Many, if not most, bosses are stingy about appreciating people. Some believe it would relax the employees while they prefer to keep them on toes; some believe that appreciation is not needed because everyone is getting paid for the job; yet others have poor social skills and do not understand the significance of proper mannerism. A higher salary and financial rewards do motivate employees, but it is short-lived, and it cannot be repeated often. Recognition and appreciation are free, can be done as often as required, and have a longer-lasting effect.
96% of employees cite empathy as an often-overlooked factor for employee retention – Forbes
This takes us to the subject of Emotional Intelligence which is now considered essential for managers and senior managers. It is measured as EQ – Emotional Quotient and is rated higher than the IQ – Intelligence Quotient. In fact, Good IQ and EQ are sure combination for great successes. Empathy is one of the main domains of emotional intelligence. Empathy may be defined in several ways but simply speaking, it is the ability to see from the vantage point of others or being able to be in their shoes. Empathy helps to understand others better and deal with them in customized, more appropriate manner. One major reason why managers do not practice empathy is that they think it is counter to their ‘boss’ image; and that they would look weaker to employees. It is a serious misconception, but it prevails.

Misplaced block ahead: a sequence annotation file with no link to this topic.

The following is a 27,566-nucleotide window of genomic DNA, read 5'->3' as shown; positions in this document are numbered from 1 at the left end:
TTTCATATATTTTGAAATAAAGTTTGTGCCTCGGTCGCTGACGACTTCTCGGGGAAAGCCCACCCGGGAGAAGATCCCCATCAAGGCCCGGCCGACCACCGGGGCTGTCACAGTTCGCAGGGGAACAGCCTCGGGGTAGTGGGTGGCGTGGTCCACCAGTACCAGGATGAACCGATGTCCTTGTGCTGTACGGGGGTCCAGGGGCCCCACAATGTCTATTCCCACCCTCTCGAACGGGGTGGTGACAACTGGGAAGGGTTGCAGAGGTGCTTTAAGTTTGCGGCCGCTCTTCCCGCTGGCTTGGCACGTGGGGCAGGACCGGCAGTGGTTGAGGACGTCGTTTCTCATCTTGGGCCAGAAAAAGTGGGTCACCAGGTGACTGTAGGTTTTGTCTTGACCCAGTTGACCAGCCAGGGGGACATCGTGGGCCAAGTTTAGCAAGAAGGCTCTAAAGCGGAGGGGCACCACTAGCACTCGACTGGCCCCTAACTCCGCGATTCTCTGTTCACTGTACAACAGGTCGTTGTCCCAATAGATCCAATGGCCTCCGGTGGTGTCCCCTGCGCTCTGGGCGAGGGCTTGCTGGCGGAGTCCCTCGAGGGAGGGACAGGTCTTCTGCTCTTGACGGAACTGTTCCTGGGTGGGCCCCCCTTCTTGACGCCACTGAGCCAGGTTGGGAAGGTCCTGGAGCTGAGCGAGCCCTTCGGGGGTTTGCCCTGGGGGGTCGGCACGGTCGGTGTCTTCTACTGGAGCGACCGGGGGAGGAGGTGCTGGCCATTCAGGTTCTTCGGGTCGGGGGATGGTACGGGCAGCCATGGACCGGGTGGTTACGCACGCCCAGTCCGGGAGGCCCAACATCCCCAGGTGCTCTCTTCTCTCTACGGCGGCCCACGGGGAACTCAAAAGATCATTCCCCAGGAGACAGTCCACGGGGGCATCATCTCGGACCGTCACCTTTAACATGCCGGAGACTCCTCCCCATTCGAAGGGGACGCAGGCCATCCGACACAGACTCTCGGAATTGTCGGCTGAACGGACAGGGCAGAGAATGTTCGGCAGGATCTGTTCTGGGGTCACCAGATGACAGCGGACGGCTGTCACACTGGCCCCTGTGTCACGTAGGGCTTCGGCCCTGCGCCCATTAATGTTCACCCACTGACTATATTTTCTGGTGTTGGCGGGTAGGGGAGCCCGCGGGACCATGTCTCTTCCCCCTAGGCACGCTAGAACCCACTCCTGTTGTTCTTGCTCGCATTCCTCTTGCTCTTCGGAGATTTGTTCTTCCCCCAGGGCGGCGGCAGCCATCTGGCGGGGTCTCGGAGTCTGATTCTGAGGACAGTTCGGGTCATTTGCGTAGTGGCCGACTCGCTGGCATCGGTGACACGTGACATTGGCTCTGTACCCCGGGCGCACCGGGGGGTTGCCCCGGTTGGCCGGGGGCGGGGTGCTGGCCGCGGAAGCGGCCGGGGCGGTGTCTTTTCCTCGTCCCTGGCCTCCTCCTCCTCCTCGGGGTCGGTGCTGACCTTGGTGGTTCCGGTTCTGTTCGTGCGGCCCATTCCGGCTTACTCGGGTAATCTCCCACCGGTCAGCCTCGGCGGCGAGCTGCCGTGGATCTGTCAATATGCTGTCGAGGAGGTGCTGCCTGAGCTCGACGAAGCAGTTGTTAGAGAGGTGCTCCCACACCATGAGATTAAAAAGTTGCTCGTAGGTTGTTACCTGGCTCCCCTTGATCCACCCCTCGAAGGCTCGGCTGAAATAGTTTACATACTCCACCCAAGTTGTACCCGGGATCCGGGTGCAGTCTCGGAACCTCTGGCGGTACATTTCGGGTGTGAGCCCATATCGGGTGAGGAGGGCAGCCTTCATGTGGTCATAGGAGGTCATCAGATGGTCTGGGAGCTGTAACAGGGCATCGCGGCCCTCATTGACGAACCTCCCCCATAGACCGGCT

Workplace stress causes employee disengagement – Accountemps
Workplaces may have several kinds of stresses. It has been reported that heavy workload with looming deadlines causes disengagement in 33% employees, unrealistic expectation of managers – 22%, struggle to achieve work-life balance – 22%, and conflicts with co-workers – 15%. These are significant figures that must be investigated. The events are common in any corporate and happen routinely.